Lightroom Videos

Video – Saving your Presets

I’ve been giving away free presets on this site for nearly 6 months and it just occurred to me today (after reading some of the reader comments of course, because I’m actually not that sharp 😉 ) that I’ve never shown how to save your presets. By now, you probably know how to load them but what happens if you get a new computer or want to move your presets from a laptop to a desktop. So that’s what this week’s video is all about. Saving presets. Not just mine but any of the presets you’ve made too. Have a great Wednesday! It’s actually Thursday for me because I’m off on Friday so tomorrow will be Friday (even though it’s really Thursday) which makes today really Wednesday but Thursday for some. I’ll stop now before this gets out of hand 🙂

Click here to watch the video. (10Mb)



  1. Melissa 10 November, 2008 at 01:57 Reply

    Matt, Thanks so much for these presets and your help!!!
    Allan!!! You have just saved me from throwing my pc out the window!!! I’ve been sitting here trying to figure out where to load these at on vista and you have saved the day, my sanity and my comp!!!

  2. Allan Morris 29 February, 2008 at 17:56 Reply

    I tried to follow the folder tree to where the presets were located for a PC however I am running Vista on the laptop, So the tree you showed didn’t work for me so for those who are running Vista, this is where the presets are stored.
    Explorer>username>AppData>Roaming>Adobe>Lightroom>Develop Presets>User Presets

    Hope this helps


  3. Allan Morris 29 February, 2008 at 17:18 Reply

    This is great to know as I was wondering about this stuff as I recently, (last week) just purchased a new laptop and I was also wondering about how to transfer 3000+ images I have cataloged in Lightroom on my desktop machine and transfering to my laptop.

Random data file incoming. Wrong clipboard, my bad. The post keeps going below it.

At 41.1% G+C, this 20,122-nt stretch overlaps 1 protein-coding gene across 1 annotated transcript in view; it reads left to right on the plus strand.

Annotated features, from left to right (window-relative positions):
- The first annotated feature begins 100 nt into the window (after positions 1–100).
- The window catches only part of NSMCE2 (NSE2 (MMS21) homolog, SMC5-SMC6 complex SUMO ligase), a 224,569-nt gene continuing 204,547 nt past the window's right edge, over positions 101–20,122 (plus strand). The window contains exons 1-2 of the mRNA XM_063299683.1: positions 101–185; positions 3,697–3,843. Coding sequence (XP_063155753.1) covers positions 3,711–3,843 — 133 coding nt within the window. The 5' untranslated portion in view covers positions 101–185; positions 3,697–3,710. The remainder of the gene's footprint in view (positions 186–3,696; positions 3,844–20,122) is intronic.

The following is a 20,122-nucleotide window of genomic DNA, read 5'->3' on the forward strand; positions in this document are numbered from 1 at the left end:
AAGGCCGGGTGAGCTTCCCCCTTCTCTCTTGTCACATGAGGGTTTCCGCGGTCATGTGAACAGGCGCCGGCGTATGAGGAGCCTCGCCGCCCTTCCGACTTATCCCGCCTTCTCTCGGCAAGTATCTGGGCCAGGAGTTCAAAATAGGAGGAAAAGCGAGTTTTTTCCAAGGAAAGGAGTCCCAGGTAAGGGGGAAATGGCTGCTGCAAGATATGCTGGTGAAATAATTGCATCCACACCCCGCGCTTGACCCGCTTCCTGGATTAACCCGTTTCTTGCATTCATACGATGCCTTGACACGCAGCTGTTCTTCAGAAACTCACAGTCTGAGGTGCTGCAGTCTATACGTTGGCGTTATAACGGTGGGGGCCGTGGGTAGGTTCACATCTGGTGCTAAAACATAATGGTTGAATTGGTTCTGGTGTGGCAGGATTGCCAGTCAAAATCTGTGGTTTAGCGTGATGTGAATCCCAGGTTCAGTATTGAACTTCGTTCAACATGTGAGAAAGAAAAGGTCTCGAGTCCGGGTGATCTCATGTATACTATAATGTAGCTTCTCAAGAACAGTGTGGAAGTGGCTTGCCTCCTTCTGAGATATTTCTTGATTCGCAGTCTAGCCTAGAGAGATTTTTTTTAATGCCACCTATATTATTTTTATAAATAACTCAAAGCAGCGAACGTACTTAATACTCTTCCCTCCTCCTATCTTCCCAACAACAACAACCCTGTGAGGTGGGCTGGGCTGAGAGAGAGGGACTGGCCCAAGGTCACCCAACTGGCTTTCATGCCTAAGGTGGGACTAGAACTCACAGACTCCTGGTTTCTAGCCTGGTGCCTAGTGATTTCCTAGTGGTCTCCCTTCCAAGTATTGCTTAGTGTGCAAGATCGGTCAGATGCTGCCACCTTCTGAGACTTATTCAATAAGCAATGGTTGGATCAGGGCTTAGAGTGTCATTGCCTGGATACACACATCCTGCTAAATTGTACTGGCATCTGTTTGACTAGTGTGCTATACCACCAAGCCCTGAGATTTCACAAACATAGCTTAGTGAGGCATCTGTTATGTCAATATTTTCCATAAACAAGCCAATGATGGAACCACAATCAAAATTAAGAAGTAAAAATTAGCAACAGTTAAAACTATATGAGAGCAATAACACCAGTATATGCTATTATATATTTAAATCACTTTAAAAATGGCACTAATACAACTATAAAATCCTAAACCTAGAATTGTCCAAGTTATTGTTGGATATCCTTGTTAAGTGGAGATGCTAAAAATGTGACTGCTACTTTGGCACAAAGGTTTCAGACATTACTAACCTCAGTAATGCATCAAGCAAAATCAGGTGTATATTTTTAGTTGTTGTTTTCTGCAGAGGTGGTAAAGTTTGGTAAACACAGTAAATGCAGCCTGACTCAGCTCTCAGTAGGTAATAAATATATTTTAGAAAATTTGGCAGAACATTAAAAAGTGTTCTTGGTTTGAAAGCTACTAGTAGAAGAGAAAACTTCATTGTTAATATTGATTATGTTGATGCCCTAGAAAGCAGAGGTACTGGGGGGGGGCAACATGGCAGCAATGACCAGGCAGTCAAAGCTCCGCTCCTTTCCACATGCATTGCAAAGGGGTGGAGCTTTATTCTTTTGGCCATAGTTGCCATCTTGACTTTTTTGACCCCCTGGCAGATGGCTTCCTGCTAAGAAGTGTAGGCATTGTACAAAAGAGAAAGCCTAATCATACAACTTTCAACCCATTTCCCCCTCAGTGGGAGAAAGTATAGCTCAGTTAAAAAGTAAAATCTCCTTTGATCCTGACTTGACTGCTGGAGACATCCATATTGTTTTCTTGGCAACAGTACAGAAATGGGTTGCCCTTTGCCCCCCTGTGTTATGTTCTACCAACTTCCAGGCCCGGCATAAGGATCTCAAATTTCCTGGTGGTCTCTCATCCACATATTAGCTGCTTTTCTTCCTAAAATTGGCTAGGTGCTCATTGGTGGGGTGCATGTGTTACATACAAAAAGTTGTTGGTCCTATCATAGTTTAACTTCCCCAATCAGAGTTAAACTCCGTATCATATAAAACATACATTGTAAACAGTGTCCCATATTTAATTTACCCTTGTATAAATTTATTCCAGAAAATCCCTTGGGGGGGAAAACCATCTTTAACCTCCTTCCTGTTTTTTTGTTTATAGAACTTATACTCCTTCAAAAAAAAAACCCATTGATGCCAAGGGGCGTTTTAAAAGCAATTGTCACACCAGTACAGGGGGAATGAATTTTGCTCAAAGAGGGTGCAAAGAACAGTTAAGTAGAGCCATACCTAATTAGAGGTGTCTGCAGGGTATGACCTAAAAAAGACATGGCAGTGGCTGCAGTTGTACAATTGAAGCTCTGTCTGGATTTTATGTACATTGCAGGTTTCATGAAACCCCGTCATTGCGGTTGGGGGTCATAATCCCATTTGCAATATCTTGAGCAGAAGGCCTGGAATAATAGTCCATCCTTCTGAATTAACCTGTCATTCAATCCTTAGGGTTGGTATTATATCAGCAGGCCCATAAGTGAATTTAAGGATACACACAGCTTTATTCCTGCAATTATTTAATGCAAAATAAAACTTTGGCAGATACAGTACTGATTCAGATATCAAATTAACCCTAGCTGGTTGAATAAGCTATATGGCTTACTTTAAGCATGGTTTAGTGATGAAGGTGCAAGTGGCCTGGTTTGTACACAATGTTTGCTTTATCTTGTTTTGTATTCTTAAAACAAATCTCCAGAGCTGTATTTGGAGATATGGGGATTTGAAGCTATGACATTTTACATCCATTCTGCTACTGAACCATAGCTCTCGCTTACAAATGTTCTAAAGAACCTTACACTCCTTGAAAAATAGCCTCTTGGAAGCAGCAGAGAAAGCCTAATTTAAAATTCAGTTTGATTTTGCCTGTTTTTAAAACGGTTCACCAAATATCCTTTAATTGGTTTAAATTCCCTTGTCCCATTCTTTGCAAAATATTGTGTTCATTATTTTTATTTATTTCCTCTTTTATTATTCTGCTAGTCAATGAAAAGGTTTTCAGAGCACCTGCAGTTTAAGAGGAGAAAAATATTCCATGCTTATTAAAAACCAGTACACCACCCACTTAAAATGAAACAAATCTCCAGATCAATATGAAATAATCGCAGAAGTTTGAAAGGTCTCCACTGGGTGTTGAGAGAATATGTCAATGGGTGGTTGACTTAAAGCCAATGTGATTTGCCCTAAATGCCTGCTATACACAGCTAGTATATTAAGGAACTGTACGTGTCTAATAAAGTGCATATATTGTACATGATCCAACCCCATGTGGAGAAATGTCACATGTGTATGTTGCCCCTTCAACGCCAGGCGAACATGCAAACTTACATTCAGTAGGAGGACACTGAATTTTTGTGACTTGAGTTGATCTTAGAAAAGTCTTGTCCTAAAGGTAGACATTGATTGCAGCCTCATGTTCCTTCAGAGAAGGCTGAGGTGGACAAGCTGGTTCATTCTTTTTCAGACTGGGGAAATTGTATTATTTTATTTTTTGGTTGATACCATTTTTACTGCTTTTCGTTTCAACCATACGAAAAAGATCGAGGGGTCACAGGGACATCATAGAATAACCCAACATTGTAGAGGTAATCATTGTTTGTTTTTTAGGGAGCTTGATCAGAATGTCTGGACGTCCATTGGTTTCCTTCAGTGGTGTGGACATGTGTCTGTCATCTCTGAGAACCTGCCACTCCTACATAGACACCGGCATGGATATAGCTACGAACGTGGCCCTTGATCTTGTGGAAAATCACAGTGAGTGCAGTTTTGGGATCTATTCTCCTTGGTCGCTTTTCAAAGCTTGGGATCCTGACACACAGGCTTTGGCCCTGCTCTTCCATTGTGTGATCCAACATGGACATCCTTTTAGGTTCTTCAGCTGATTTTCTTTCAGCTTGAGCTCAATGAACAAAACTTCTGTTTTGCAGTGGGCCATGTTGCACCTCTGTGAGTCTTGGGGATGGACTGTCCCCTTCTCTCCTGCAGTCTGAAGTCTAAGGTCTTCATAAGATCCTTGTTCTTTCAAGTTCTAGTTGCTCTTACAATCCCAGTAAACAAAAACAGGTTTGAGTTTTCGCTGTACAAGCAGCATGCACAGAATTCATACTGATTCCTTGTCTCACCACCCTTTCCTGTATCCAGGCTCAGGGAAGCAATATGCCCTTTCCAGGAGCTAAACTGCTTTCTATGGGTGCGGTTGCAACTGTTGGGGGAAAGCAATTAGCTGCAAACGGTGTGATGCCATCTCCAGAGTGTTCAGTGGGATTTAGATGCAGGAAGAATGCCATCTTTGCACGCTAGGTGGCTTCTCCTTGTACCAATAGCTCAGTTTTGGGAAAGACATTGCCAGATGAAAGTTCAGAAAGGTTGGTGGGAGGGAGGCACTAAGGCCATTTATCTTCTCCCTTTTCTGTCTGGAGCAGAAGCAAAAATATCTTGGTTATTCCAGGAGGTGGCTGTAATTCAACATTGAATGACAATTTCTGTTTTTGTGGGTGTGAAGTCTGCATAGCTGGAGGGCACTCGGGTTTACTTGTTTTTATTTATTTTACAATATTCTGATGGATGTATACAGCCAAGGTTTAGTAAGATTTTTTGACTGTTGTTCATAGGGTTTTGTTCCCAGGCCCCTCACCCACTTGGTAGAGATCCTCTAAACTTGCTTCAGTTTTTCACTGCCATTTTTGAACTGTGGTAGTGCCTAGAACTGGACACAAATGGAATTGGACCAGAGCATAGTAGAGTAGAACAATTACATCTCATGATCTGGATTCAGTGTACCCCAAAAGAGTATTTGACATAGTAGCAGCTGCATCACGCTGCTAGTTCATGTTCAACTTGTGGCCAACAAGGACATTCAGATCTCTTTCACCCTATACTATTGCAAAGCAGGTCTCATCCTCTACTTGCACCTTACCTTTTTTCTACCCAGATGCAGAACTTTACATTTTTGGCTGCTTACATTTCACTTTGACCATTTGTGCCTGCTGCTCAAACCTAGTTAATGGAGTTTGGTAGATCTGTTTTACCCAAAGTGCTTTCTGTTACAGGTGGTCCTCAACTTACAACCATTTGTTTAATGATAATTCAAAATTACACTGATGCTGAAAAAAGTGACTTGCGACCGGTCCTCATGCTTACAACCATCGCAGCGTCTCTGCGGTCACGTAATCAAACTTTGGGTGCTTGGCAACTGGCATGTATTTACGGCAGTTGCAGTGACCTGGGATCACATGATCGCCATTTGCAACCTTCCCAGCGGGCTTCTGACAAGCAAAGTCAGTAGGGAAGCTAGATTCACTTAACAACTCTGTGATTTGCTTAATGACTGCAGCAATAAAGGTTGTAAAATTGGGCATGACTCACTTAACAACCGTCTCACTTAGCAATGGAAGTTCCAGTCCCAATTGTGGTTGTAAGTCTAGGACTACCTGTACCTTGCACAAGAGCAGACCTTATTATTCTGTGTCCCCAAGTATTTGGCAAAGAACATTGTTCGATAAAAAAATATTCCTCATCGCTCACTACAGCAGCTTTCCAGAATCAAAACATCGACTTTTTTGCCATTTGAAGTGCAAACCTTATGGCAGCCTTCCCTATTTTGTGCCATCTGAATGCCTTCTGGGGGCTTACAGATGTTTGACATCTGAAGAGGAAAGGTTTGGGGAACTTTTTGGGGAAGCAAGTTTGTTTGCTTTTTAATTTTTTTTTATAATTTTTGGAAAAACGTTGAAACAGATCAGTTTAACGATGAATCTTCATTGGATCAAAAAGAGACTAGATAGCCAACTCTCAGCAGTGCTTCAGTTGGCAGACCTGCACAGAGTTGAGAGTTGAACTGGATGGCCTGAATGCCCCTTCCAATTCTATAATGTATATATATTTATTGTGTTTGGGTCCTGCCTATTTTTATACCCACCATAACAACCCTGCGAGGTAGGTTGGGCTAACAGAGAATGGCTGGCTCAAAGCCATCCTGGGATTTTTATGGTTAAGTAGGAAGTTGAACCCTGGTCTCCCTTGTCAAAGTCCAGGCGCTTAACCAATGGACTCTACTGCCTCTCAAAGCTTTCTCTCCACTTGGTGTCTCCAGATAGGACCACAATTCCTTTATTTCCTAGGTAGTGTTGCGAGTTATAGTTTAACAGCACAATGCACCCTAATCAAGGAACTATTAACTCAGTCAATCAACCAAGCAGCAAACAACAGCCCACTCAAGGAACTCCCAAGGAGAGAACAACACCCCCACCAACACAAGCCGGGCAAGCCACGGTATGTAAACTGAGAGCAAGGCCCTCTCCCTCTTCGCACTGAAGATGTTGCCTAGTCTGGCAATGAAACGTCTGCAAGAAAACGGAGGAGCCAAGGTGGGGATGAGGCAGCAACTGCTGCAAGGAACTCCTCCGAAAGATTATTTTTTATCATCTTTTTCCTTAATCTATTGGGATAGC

I have a 250 Gb external drive which I use for backing up my photos during the import into lightroom from the Compact Flash card.
    Where do I find all the files with images I have worked on in the develop module so that Data can be backed up and then downloaded onto the laptop and then correspond with those pictures.
    Your help is appreciated


  4. Gareth 28 February, 2008 at 08:53 Reply

    Good tip – but I notice you’ve got l;ots of presets. Under ‘Develop Presets’ you can create folders and sort your presets at that level. I have Matts preset in one folder – soon to be subdivided, there’s so many. Then I have ‘My presets’, and some others – all in different folders. Much less scrolling….


  5. Daniel 28 February, 2008 at 03:53 Reply

    Rocking the Houseski,

    The way there is Scott Kelby’s book Photoshop For Digital Photographers, I would like to see a general Photoshop book in the same style possibly called Photoshop for Digital Designers or whatever name, you get my point. It should be written by you and Scott Kelby together. It will cover the entire other side of the fence on Photoshop and be a great book. I would also like to see Corey Barker write a vol2 of the The Photoshop Classic Effects book (I know he didn’t do the part 1). When is Scott Kelby going to release his CS3 version of the Down & Dirty Tricks book? I would like there to be an Illustrator Killer Tips podcast by you or Corey Barker. Looking forward to seeing these things soon.


  6. John 27 February, 2008 at 23:06 Reply

    Hey Matt,

    First off, and most importantly – I just got home from work to find an autographed copy of the new book in my stack of mail. 🙂 Thanks again, the autographing of people’s orders is a very nice touch, and I am super glad to have one of the signed books. Haven’t had a chance to check the book out, but I am sure its going to be great.